There’s a mindset, a world view here that’s profoundly unreal, anti-science, and of course, fully funded by the Taxpayer from start to end (how could it be any other way?).
From the researcher who holds childish assumptions and misunderstands his own results, to the site that posts it all as if it were “higher thought”, to the trained communicator of science who then parrots the mistakes and insults half the population at the same time. Cheers! Private money couldn’t fund a satire like “The Conversation”. (Well, it could if it were funny.)
The Conversation recall was funded with $6 million.
Stephan continues his war on science
Lewandowsky’s bread and butter stuff is breaking the central tenet of science — namely, that evidence is more important than opinions. His mission (though I don’t think he’s aware of it) appears to be to return us to pre-Enlightenment days when Bishops controlled the public conversation. In this post-post-modern era, some things are so post they’re posterior – some parts of science are returning to unscience. This “science” is not about your data or reasoning, and not about your results — it’s about your ability to get a grant, a title, a university badge. [...]
What kind of organization receives all its funding from one source, then claims to be “independent?” (Yes, spot another GONGO idea).
The Conversation trumpets that it is “Independent” but it’s funded with $6 million from … the Government. As Tim Blair said “it’s a baby ABC“. (A Government organized “non government” organisation).
The Conversation gets 20,000 readers a day (apparently). According to the Alexa Stats, I single-handedly get about half the global traffic they do. They have an entire nation of university staff to help write stories. I’ve had ten guest authors and have written over 700 posts myself.
(If what they do costs $6 million, does that mean my site is worth $3m? Am I grossly underpaid, or are they grossly overpaid?)
This is another example of the self-growing-cycle of big-government. The site is dominated with stories that favor statist-big-government policies. They break laws of logic and reason, claim that experts are writing, but we non-experts working from home can point out the errors of those with professorships in our spare time, and with no PhD.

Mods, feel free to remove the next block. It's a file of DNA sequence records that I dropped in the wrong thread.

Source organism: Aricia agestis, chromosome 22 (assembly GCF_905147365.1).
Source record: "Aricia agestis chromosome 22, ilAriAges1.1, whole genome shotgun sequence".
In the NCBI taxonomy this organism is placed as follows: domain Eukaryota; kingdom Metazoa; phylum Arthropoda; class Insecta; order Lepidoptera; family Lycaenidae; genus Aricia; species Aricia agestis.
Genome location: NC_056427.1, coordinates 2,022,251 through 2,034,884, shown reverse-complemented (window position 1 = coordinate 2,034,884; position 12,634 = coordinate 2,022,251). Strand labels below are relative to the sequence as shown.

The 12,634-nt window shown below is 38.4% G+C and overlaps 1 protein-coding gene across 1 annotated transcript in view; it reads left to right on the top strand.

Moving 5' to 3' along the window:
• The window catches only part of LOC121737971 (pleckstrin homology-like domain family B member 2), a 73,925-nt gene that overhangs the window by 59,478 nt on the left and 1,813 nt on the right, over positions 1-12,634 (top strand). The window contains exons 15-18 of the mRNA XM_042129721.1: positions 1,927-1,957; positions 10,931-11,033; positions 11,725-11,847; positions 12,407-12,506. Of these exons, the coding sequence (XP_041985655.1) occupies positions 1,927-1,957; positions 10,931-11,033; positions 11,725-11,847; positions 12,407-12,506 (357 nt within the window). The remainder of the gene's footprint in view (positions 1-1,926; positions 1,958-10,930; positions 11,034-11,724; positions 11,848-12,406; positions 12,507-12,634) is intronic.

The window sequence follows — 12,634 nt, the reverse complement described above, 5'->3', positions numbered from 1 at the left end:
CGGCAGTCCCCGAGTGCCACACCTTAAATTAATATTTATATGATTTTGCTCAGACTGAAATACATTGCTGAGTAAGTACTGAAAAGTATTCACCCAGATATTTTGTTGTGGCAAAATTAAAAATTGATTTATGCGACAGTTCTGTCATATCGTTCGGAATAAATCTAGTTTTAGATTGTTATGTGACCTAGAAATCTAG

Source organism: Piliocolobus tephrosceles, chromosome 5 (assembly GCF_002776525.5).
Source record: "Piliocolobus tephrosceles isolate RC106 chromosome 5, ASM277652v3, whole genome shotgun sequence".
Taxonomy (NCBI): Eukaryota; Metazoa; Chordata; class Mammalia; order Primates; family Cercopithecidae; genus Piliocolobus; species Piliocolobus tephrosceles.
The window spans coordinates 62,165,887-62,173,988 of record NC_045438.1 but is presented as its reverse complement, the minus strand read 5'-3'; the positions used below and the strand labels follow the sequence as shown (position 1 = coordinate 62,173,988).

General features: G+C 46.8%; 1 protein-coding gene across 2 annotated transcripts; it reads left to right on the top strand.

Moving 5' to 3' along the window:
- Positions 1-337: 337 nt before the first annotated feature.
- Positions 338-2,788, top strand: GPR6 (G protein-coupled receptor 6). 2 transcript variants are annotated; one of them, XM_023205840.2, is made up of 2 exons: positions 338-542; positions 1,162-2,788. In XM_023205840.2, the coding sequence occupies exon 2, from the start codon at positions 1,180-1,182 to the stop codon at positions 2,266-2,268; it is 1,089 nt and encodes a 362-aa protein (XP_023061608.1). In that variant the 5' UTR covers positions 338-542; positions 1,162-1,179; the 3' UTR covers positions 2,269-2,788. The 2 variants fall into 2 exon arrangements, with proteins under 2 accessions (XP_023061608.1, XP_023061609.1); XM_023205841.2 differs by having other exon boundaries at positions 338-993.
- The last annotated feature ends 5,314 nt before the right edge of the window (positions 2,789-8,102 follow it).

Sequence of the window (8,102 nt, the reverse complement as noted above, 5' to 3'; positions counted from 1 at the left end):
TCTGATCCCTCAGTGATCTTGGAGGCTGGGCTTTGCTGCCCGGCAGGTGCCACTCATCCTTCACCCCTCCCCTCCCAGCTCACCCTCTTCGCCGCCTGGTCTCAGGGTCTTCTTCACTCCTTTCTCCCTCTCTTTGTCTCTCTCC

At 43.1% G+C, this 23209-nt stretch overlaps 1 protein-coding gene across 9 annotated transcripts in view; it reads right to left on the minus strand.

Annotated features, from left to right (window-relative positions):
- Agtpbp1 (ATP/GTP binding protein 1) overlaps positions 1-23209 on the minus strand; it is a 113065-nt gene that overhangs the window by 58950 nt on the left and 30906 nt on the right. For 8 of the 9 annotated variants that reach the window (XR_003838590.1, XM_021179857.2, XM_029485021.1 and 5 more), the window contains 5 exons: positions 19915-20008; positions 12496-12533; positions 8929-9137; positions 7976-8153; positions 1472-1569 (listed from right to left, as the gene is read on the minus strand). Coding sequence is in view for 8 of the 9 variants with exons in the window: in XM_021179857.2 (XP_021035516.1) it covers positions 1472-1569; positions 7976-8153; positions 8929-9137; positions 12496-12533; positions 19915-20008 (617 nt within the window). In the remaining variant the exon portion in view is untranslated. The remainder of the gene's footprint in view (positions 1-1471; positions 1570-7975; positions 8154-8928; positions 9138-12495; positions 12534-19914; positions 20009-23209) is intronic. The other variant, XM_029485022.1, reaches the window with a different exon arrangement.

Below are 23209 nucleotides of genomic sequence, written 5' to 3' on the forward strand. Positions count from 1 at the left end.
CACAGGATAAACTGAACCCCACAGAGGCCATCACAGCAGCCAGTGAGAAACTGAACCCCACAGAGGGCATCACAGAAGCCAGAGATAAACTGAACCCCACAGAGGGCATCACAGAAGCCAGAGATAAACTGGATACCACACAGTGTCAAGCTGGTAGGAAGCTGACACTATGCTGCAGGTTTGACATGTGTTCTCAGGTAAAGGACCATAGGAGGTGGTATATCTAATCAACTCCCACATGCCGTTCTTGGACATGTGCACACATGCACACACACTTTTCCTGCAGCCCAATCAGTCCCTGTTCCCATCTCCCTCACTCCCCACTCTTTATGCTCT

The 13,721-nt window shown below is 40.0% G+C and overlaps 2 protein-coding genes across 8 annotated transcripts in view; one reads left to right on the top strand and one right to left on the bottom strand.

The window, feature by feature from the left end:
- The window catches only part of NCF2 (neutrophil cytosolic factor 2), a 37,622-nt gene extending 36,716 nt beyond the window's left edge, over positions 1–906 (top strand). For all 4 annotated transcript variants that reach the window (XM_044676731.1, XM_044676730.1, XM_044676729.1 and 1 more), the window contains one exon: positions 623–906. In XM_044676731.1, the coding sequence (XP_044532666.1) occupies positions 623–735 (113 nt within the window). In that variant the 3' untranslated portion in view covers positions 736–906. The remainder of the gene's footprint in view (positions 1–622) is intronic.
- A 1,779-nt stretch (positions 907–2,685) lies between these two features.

Consider the wit and wisdom of one Stefan Lewandowsky — who writes as a Professorial Fellow of a misnamed topic [...]
What’s the worst thing you could call a scientist? Apparently, a “climate change denier” and “a fraud”.
Even scientists who are hunting Yetis are not suspected of being as evil, unscrupulous and deranged as skeptics-of-the-extent-of the-UN-committee’s-projections-of-man-made-global-warming, aka, “climate-change-deniers”. I mean, who would dare question the UN, eh? It is a collective God, it can’t be wrong — like, say, the Pope in 1633. If they say it’s 3 degrees / 2 degrees /3.3 degrees, whatever, they must be right (even if they do keep changing their mind).
Scientists who are hunting Yetis have no credentials, poor sods and are ripe for a whack.
Who are these “international scientists” who are going to find his Yeti for him? We have been given no names, nor credentials, nor institutions they belong to. I suspect, like so many of the so-called climate-change deniers, they are frauds.
But here’s the thing, I know the author, Darren Curnoe (though it’s been a while), and he’s a really nice guy. We shared a group house once, when I was on the way from science to TV, and he was on the way from TV to science. We had avid conversations about the evolution [...]
On The Conversation Matthew Bailes, Pro Vice Chancellor at Swinburne University of Technology, is feeling sympathetic towards those poor climate scientists who have to deal with daily criticism, but he doesn’t seem to know much about how climate science works. I’d like to help him out, but don’t think the Conversation team would let me add my comments into his article, so I’ve done that here, responding to Bailes:
“Imagine for a minute that, instead of discovering a diamond planet, we’d made a breakthrough in global temperature projections. Let’s say we studied computer models of the influence of excessive greenhouse gases, verified them through observations, then had them peer-reviewed and published in Science.”
Verified?”#$%^!! Sorry, what’s that? No one in the official world of climate science has mentioned “verification” since the mid 1990′s. Shhh. In climate science they verify the observations first: when they fit the models, then they know the equipment worked.
“Instead of sitting back and basking in the glory, I suspect we’d find a lot of commentators, many with no scientific qualifications, pouring scorn on our findings.”
No qualifications? Psst, Ivar has a Nobel Prize (and … in Physics). I know Nobels [...]
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